Also an outstanding violist, Bunch was the first student ever to receive dual Bachelor and Master of Music degrees in viola and composition from The Juilliard School and was a founding member of the highly acclaimed ensembles Flux Quartet (1996-2002) and Ne(x)tworks (2003-2011), and played fiddle and sang with the band Citigrass for over 15 years. He is a frequent performer with jazz, pop, folk, country, rock, and experimental musicians. Bunch teaches viola, composition, and music theory at Portland State University, Reed College, and for the Portland Youth Philharmonic.

About Drew McManus

"I hear that every time you show up to work with an orchestra, people get fired." Those were the first words out of an executive's mouth after her board chair introduced us. That executive is now a dear colleague and friend but the day that consulting contract began with her orchestra, she was convinced I was a hatchet-man brought in by the board to clean house.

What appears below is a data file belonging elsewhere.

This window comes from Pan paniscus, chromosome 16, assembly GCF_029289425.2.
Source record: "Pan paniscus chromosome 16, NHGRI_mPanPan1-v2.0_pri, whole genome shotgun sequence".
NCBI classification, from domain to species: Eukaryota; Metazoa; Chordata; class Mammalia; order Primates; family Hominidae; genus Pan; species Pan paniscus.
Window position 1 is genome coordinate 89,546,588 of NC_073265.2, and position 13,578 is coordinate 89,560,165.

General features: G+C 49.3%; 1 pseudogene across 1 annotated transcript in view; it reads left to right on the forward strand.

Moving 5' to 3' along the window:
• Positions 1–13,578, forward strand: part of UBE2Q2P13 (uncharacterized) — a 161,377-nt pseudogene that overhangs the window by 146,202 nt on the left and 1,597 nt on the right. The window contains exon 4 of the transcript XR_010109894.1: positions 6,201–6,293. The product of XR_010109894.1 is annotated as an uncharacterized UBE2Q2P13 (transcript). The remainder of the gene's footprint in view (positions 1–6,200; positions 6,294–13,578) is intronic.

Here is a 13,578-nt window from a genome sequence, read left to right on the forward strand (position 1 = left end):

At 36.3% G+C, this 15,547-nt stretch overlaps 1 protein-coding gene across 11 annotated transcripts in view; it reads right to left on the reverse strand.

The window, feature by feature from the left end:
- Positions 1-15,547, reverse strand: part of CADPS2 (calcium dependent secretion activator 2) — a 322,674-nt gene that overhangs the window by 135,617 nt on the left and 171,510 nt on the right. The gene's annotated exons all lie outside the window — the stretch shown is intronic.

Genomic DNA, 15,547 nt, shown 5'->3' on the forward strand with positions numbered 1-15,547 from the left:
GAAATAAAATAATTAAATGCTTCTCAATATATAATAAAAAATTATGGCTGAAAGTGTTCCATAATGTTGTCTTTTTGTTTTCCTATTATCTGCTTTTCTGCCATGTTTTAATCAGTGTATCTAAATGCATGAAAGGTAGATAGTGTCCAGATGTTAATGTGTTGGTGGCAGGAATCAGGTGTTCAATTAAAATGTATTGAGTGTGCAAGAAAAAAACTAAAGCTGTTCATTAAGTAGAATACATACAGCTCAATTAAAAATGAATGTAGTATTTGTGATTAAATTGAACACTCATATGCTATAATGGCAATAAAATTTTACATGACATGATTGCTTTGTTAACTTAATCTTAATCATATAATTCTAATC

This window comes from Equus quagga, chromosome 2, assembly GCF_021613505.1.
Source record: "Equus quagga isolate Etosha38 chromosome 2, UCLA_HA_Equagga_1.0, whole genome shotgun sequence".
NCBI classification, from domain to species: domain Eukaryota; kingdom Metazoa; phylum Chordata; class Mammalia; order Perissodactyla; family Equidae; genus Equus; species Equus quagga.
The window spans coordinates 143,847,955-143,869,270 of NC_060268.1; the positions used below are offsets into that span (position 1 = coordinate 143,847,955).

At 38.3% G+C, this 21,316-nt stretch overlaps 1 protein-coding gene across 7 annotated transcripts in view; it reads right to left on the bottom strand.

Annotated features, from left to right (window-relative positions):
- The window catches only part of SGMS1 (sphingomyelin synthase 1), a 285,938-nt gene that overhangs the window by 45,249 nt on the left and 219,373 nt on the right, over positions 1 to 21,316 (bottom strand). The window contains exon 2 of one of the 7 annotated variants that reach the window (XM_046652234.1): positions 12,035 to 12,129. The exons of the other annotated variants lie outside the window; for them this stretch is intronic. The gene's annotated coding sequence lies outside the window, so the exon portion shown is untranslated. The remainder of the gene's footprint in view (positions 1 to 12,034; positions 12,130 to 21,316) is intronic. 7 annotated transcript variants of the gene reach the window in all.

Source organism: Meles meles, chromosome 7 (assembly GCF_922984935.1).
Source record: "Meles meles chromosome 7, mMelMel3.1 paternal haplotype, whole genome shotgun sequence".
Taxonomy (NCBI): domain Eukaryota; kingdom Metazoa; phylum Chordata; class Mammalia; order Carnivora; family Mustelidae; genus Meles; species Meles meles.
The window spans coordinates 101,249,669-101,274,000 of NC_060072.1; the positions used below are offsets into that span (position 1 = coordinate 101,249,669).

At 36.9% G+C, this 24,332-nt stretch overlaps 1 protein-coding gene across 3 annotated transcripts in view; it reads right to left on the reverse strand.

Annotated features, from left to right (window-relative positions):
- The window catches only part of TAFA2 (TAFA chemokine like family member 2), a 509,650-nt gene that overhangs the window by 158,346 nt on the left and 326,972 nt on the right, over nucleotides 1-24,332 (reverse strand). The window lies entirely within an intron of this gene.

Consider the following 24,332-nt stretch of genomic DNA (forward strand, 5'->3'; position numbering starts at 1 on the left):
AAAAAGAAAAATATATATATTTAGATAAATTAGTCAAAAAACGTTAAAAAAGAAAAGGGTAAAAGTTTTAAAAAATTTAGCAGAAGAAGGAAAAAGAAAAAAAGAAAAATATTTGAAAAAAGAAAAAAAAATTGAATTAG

I understand where the trepidation comes from as a great deal of my consulting and technology provider work for arts organizations involves due diligence, separating fact from fiction, interpreting spin, as well as performance review and oversight. So yes, sometimes that work results in one or two individuals "aggressively embracing career change" but far more often than not, it reinforces and clarifies exactly what works and why.

In short, it doesn't matter if you know where all the bodies are buried if you can't keep your own clients out of the ground, and I'm fortunate enough to say that for more than 15 years, I've done exactly that for groups of all budget size from Qatar to Kathmandu.